Tobacco has been used as medicine and stimulant for at least 2,000 years. Although it is not known how tobacco reached Europe, it is said that Christopher Columbus often discovered tobacco while exploring the Americas. Throughout the 1600s, the smoking of pipes and cigars quickly spread, but its spread divided opinion when it was first introduced to Europe. While one group thought of tobacco as medicinal, the other group saw it as toxic and habit-forming.
As years went by, and machines to mass-produce paper cigarettes were patented, it became much easier to produce tobacco. By the end of the 19th century, lawmakers began to realize nicotine’s harmful effects and even went as far as to ban stores from selling nicotine to minors in 26 states.
It was not until 1994 that FDA officially recognized nicotine that produced dependency. Breaking down the process from the moment nicotine kicks into your body, and after effects, so let’s start from the very beginning. Nicotine is both a sedative and a stimulant. Nicotine found in tobacco products such as cigarettes, cigars, bidis, and krekets, can either be smoked, chewed or sniffed.
As nicotine enters the body, the individual experience a ‘kick’. This kick happens because nicotine stimulates the adrenal glands, which results in the release of adrenaline. When adrenaline kicks in, the body stimulates. Along with adrenaline being released, there is also an immediate release of glucose and an increase in heart rate, breathing activity, and blood pressure.
When nicotine enters the body, it also results in the release of dopamine in the pleasure and motivation areas in the brain. Therefore, the user experiences a pleasurable sensation. Dopamine affects our emotions, movements, and sensations of pleasure and pain. The higher the dopamine in the brain, the higher the feeling of contentment. However, as smokers become more tolerant to nicotine, they require higher doses to enjoy the same effects.
How does nicotine enter the body?
After someone inhales tobacco, nicotine quickly enters the bloodstream and reaches the brain within 8 to 20 seconds. Approximately, after 2 hours that nicotine has entered the body, half of it is already gone from the system. The amount of nicotine entering a person’s body depends on the type of tobacco, the type of filter, and whether the user inhales the smoke or not. However, it also depends on the way tobacco enters the body, as tobacco products that are chewed or snorted, tend to release a larger amount of nicotine, than smoking. After that, nicotine is broken down in the liver.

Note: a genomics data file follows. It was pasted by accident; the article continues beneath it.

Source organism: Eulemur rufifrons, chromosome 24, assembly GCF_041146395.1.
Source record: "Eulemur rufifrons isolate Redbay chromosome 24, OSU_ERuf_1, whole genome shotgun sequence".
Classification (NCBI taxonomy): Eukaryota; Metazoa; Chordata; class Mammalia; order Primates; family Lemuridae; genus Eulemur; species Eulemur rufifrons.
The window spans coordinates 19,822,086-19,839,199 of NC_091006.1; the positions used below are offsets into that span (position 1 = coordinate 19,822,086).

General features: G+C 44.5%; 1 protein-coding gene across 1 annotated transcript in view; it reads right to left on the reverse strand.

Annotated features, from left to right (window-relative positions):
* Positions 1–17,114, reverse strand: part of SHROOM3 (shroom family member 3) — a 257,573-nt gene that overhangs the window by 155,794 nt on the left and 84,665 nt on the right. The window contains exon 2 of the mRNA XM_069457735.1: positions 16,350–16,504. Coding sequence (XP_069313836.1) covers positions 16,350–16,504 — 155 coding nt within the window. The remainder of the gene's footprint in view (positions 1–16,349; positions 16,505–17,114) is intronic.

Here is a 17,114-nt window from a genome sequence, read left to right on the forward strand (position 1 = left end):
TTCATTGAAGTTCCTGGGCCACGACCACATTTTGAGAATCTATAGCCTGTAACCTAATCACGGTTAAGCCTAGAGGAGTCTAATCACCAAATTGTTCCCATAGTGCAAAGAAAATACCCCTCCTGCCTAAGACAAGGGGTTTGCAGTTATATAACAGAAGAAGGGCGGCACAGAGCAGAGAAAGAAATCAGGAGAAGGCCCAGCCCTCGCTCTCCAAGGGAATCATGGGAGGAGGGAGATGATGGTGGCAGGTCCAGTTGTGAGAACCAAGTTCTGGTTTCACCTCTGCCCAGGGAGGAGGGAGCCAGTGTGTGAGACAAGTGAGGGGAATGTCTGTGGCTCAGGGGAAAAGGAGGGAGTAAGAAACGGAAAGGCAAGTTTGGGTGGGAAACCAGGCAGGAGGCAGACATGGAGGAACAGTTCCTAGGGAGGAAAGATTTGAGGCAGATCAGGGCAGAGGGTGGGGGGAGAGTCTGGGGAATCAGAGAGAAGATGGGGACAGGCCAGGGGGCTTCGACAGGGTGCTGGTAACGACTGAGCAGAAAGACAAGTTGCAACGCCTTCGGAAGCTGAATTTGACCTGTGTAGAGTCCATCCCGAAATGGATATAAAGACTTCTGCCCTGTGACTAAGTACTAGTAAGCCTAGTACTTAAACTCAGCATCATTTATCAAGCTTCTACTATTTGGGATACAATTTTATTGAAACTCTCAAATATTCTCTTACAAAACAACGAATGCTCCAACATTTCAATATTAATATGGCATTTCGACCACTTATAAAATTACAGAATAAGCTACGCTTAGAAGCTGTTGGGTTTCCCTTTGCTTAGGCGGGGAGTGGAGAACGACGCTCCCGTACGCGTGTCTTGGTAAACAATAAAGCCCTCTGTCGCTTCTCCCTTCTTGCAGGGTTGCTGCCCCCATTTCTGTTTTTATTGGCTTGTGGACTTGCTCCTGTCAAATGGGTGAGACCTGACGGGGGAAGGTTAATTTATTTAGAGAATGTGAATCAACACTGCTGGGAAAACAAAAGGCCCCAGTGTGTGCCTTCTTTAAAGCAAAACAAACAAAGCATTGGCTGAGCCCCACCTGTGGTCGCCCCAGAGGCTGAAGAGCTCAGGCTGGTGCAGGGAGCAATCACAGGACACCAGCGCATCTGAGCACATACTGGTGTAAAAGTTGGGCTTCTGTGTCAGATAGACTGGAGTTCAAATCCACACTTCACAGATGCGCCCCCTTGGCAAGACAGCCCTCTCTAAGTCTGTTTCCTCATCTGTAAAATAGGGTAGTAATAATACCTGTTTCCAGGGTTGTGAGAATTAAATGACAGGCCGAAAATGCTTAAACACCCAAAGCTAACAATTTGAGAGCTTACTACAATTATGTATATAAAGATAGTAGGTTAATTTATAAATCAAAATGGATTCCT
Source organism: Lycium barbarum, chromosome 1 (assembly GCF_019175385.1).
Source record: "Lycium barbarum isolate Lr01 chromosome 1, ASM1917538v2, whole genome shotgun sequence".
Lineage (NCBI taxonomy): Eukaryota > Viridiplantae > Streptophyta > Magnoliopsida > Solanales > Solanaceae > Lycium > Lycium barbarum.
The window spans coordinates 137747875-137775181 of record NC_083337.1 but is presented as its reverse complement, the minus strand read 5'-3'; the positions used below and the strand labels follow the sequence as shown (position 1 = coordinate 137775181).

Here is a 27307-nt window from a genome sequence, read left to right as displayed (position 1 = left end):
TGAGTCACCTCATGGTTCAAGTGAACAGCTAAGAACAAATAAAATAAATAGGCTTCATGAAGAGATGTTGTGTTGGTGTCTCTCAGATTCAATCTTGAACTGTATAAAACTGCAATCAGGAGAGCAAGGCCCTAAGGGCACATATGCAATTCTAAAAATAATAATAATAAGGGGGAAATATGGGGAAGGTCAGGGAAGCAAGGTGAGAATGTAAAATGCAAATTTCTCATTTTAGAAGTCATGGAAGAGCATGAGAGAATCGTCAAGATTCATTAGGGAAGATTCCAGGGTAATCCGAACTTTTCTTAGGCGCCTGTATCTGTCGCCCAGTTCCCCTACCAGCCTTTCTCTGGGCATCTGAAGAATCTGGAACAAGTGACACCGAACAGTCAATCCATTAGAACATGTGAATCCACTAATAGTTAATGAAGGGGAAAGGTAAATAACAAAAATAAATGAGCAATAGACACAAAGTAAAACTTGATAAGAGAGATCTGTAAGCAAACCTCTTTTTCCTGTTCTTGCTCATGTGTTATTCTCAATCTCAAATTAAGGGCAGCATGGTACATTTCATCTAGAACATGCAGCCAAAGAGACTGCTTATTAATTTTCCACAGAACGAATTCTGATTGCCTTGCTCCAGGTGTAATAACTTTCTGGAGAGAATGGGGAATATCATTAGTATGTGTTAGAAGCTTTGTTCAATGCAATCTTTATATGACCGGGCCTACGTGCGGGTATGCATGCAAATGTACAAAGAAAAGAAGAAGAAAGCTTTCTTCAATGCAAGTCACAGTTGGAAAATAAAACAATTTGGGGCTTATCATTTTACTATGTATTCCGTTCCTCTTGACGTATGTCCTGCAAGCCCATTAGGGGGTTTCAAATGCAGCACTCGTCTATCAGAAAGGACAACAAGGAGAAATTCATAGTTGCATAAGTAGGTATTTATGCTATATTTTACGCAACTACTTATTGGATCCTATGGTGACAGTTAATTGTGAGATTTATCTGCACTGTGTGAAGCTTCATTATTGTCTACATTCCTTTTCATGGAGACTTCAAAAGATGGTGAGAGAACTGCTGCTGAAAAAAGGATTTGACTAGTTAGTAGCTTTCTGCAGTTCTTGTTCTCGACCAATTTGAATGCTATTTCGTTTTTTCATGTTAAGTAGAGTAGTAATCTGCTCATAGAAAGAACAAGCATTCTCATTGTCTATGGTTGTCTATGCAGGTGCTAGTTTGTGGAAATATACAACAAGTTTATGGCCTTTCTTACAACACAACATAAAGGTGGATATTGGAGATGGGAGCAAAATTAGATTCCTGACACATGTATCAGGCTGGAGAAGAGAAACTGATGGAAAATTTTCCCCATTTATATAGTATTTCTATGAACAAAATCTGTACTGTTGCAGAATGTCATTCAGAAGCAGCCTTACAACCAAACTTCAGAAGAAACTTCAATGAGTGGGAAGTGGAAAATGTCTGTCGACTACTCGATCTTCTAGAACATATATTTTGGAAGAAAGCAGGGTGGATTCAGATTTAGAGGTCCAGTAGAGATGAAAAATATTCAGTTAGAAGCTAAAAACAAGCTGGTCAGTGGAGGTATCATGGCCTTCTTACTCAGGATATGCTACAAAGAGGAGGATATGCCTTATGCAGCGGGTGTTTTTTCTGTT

Although nicotine releases feelings of relaxation, it actually contributes to an increased level of physical stress. That is because when you smoke nicotine, aside from dopamine, your body also releases a hormone called epinephrine, which is responsible to activate the ‘fight or flight’ mode in the body’s system. As this hormone is released, your breathing will become more rapid and shallow, your heart rate will increase, as well as your blood pressure, meaning, you are alert.
Why is it so addicting?
In fact, some studies suggest that the calming effect that comes from smoking that people enjoy comes from the ritual of smoking itself since nicotine is actually considered a stimulant rather than a depressant. If a smoker tries to quit the habit of smoking, they most likely will face physical reactions such as strong cravings for the substance, increased appetite, sleep disturbances, anxiety, feelings of depression, and other mood-related complaints. The effects of craving nicotine may come just 2 hours after your last smoke. Thus, a smoker will need to smoke more to get the same effect, which oftentimes leads to a pack-a-day dependence.
What are the health risks?
Using tobacco comes with numerous health risks. It is estimated that tobacco smoke contains at least 250 chemicals that are known to be toxic or cancer-causing. Smoking just one to four cigarettes a day will increase your chances of developing cardiovascular diseases. In fact, to really understand the health risks of it, let us compare some statistics. Studies indicate that the number of deaths that are caused by smoking each year is greater than those of HIV, illegal drug and alcohol abuse, vehicle accidents, and violent deaths combined. Along with life-threatening diseases such as cancer, heart diseases, diabetes, and other serious illnesses, tobacco use is also linked to infertility, poorer overall health, greater absenteeism from work and greater health care costs, obviously. Any form of nicotine is highly addictive, including e-cigarettes and vaporizers. Nicotine itself will not cause cancer, however, it is responsible for getting you hooked on cigarettes and smoking that contain carcinogen chemicals. As Michael Russell, the father of tobacco harm reduction theory said:
People smoke for nicotine but they die from the tar.
Aside nicotine, other components found in cigarettes, such as carbon monoxide, nitrogen oxides and other gaseous constituents of cigarette smoke have been shown to reduce oxygen transport to cells, promote the growth of atherosclerotic plaques in blood vessels, and make blood platelets sticky so that they clump together and form clots.
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